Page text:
Truckload of illegal drugs destroyed

a stack of newspapers

Four hundred kilograms of illegal drugs estimated to be worth around fifty million dollars have been destroyed in a Customs drug disposal operation, marking International Day against Drug Abuse and Illicit Trafficking.

The truckload of drugs destroyed in yesterday’s operation included methamphetamine and its precursors, cocaine, GBL, ecstasy, cannabis, white powder psychoactive substances, and synthetic cannabinoids.

Customs Manager Investigations Maurice O’Brien says drug abuse and illicit trafficking is a global problem and Customs is helping to stem the illicit trade by interrupting the supply chain in New Zealand and working with overseas enforcement agencies.

Customs uses a range of methods to profile, intercept, and seize illegal drugs, such as x-ray, a collaborative intelligence-led approach, profiling for risks, electronic testing apparatus, and detector dogs.

“The vigilance and expertise of our people, and collaboration with other border agencies, both here and abroad, are paying great dividends.”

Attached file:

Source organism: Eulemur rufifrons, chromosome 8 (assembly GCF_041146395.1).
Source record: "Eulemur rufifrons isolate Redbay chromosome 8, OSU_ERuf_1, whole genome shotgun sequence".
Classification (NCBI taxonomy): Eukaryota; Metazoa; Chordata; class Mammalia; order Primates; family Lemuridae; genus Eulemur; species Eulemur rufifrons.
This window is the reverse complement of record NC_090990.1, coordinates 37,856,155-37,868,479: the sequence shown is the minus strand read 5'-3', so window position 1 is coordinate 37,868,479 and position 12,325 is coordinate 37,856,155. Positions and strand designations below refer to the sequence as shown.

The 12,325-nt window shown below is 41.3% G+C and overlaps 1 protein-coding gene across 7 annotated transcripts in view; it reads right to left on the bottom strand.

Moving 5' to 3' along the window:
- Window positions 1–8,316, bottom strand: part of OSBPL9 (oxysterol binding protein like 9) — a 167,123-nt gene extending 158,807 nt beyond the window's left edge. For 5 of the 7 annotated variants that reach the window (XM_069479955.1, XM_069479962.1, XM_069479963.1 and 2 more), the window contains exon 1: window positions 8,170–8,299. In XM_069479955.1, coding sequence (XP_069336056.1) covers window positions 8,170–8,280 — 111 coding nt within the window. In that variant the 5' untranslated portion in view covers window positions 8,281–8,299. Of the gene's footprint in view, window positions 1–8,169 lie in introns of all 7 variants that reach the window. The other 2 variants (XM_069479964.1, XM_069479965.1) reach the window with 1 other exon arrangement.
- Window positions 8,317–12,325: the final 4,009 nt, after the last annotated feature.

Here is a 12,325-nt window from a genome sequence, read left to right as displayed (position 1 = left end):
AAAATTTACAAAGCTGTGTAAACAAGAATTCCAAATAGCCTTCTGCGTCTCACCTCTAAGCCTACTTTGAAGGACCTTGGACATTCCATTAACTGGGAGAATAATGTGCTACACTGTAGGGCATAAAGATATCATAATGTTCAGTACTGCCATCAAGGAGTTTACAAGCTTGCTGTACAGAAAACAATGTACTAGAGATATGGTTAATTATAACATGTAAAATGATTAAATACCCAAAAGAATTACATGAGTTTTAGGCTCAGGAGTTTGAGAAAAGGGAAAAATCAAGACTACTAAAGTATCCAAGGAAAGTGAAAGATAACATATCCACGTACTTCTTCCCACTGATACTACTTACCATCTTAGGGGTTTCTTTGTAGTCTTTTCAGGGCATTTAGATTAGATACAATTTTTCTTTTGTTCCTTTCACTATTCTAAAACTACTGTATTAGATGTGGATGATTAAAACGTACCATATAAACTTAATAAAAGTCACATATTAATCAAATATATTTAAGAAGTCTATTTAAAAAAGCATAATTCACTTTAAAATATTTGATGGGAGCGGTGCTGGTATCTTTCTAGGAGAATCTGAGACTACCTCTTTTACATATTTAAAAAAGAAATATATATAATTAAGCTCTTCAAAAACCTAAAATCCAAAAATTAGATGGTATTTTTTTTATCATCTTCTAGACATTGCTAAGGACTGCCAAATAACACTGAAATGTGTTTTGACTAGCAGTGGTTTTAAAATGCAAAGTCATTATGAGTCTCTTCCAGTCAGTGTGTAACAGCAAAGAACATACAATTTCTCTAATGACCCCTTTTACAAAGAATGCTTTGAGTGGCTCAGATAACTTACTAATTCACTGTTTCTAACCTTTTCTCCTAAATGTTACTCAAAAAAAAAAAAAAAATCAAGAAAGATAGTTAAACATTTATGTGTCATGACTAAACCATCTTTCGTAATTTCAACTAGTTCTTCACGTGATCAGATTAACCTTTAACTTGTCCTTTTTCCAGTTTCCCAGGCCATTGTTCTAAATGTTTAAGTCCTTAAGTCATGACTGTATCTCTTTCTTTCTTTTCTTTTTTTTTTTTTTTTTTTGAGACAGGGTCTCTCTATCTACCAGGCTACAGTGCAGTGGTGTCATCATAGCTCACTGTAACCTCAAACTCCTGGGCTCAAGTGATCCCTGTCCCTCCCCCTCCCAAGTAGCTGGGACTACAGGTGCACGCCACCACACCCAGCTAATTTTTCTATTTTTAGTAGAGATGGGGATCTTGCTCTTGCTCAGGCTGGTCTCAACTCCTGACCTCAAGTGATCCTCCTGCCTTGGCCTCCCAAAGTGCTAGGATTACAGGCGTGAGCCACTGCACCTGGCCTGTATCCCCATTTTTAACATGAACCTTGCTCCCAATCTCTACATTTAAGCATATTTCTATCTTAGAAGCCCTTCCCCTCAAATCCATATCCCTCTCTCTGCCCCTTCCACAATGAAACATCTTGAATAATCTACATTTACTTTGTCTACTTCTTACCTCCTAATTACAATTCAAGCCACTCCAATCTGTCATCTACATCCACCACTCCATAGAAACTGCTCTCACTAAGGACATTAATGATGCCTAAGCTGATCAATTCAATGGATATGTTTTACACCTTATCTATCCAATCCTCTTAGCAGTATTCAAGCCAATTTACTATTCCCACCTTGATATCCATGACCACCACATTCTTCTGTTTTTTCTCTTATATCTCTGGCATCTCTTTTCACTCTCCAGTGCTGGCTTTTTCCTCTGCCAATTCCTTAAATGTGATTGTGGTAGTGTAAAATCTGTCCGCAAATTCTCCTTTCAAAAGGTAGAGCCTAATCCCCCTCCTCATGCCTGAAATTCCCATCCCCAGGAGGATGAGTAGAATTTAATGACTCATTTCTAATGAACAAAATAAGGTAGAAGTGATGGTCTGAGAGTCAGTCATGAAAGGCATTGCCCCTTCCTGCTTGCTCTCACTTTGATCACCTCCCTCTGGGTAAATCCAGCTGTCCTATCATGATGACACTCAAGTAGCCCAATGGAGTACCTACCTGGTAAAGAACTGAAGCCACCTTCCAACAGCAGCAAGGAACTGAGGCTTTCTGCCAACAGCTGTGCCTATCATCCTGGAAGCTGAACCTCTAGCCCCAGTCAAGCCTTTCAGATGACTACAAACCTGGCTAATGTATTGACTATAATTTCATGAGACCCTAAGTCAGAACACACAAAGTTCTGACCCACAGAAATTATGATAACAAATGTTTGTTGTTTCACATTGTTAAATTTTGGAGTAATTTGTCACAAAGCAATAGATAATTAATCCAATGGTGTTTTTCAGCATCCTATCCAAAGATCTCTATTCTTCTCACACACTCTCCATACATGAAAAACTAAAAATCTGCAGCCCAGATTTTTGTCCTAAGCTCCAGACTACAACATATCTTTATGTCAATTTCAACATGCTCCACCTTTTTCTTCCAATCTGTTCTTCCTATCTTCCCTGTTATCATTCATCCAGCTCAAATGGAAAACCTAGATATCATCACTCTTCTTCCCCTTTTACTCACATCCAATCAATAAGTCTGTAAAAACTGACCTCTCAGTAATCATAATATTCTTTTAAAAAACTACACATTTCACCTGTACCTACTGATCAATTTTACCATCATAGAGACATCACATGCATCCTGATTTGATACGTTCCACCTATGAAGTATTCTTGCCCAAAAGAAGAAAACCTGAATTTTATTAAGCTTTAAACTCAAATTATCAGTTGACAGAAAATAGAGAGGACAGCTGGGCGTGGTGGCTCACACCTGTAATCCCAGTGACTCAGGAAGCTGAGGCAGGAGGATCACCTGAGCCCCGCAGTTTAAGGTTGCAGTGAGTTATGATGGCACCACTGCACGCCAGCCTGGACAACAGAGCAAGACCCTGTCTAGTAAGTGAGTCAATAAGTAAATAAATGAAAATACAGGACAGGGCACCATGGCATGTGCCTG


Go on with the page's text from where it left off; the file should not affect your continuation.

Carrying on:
Criminal networks have become more and more sophisticated in their efforts to conceal prohibited substances. Recent examples are shoes, a mini laptop desk, pillows, the lining of jackets, ornaments and statues, cosmetic bottles, tea bag sachets, and a toy trumpet.

“The illicit drug market, like any other, is driven by demand and supply. The demand will continue to see criminal networks attempting to smuggle drugs across New Zealand’s border and that is the challenge we are responding to,” says Mr O’Brien.

26 June 2015


The Customs rates of exchange for entries lodged on 11/09/2017 to 24/09/2017 (inclusive) to 25/09/2017 to 08/10/2017 (inclusive) are now available here.

The Customs controlled areas are available on the New Zealand Customs Service website.

For information and related forms and documents click here.

For the latest Customs vacancies please visit

You may find the following links useful: The Customs Brokers and Freight Forwarders Federation provides industry sector training, including courses offered through an arrangement with an accredited IATA training provider.

International Transchem Management (ITM), an IATA accredited training provider, also provides dangerous goods training to the freight forwarding industry. Email or call 09 489 5275 for further information on the courses on offer.

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